Category Archives: Features

Kimberly Newell Talks Goaltending

Kimberly Newell fixes her mask

Before the season ended, I caught up with goaltender Kimberly Newell for a feature story. In the interview for the feature, Newell talked a lot about her mental approach and other thoughts on goaltending. I thought Newell provided some great insights and interesting answers, so I’m running a portion of the transcript that deals explicitly with goaltending and her approach.

In it, Newell speaks of her mental improvement, her pregame preparation and the difference in shots she faced this year compared to later years.

Jashvina Shah: I don’t think you’re facing as many shots as you have in seasons past…

Kimberly Newell: “No definitely not (laughs)”

JS: Is it tougher or easier to not face as many shots as you’re used to?

KN: It really depends. There are like a range of different kinds of games that I might face. I think that one thing that has changed is in previous years I can kind of expect that every game I’ll get a lot of shots and they’ll all be relatively dangerous. But this year it depends on the teams that we’re playing, so I think that we’ve really gotten a lot stronger and sometimes we’ll play weaker teams and I won’t get that many shots. That’s a completely different game where, going into that, I need to have a very different mindset where I’m making sure that I’m staying focused for the 60 minutes because I might get a stretch of 10 minutes or so, that’s a long time to go without getting a shot. And I have to make sure that I’m still ready when that next shot [comes].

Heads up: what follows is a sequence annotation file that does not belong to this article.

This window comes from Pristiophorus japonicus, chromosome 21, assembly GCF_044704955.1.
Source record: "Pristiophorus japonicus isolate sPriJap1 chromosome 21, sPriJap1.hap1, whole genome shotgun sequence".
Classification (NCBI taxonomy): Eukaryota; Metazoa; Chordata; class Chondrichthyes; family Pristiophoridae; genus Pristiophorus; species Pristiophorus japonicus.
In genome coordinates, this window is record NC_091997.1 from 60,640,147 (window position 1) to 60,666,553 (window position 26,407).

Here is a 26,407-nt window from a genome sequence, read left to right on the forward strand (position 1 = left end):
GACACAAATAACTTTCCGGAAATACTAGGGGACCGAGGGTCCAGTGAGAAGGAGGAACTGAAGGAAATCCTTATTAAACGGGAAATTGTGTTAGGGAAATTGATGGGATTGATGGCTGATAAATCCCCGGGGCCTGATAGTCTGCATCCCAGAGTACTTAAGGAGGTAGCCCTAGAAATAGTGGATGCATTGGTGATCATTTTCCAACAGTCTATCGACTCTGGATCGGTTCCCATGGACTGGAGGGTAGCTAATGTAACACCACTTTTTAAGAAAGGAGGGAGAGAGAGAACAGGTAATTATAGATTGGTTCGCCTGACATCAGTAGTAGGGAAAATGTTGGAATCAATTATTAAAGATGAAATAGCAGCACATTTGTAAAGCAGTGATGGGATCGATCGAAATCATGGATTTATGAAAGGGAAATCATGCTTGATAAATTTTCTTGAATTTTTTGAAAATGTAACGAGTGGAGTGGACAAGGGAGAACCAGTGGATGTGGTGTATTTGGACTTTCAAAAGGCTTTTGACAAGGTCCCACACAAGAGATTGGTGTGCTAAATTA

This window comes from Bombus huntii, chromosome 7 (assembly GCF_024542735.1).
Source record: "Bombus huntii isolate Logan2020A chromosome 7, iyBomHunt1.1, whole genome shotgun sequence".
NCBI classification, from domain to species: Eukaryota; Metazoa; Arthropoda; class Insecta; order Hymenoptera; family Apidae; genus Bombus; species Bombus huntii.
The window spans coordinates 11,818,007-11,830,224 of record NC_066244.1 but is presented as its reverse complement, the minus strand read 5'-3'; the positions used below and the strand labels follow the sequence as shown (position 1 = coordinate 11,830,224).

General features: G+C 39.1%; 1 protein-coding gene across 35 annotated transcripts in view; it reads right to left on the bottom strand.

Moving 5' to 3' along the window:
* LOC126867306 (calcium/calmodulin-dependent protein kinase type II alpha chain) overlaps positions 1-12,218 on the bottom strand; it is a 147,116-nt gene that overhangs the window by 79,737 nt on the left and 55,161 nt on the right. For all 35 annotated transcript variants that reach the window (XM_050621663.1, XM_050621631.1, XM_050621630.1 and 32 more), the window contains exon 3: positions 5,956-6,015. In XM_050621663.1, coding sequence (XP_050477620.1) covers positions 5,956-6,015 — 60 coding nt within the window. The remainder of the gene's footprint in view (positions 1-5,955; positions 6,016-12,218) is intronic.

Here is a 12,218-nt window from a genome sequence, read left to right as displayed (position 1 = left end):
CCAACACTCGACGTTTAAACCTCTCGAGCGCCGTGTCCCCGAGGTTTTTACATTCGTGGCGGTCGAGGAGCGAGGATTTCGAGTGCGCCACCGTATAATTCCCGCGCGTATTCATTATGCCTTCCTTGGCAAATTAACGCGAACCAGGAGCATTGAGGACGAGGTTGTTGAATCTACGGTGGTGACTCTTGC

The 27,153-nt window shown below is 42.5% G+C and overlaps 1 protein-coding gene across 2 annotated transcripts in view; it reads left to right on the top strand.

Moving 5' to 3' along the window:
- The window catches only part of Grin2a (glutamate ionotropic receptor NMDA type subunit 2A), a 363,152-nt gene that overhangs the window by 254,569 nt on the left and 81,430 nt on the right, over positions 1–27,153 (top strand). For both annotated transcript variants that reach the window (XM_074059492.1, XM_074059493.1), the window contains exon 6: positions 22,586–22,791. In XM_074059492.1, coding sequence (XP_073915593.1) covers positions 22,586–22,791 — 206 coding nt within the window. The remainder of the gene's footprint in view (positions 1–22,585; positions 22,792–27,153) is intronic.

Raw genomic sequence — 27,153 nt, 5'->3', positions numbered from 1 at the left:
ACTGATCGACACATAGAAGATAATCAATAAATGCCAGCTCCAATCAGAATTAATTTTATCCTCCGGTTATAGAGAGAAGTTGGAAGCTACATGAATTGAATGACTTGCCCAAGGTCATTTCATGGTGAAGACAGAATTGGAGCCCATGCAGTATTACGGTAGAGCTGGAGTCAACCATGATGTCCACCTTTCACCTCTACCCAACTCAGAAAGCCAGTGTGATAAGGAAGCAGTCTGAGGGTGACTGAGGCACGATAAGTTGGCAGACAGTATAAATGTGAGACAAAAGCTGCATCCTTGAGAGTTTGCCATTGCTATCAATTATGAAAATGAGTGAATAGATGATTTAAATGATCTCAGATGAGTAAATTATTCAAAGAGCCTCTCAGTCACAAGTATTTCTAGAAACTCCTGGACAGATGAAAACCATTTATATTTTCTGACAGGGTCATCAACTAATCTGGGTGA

You can compare that to other games where I’m still getting a decent number of shots but maybe they’re not as dangerous because my team can shut down a lot of the more dangerous plays like the backdoors, maybe they’re clearing the front of the net better, maybe they’re not giving up as many odd-man rushes and things like that. Those games tend to be a little easier for me to play because I don’t need to worry about a lot of those very dangerous situations that I often face against the best teams, which makes my job simple. I just need to make that first save, control the rebound and I can count on my teammates to handle the back.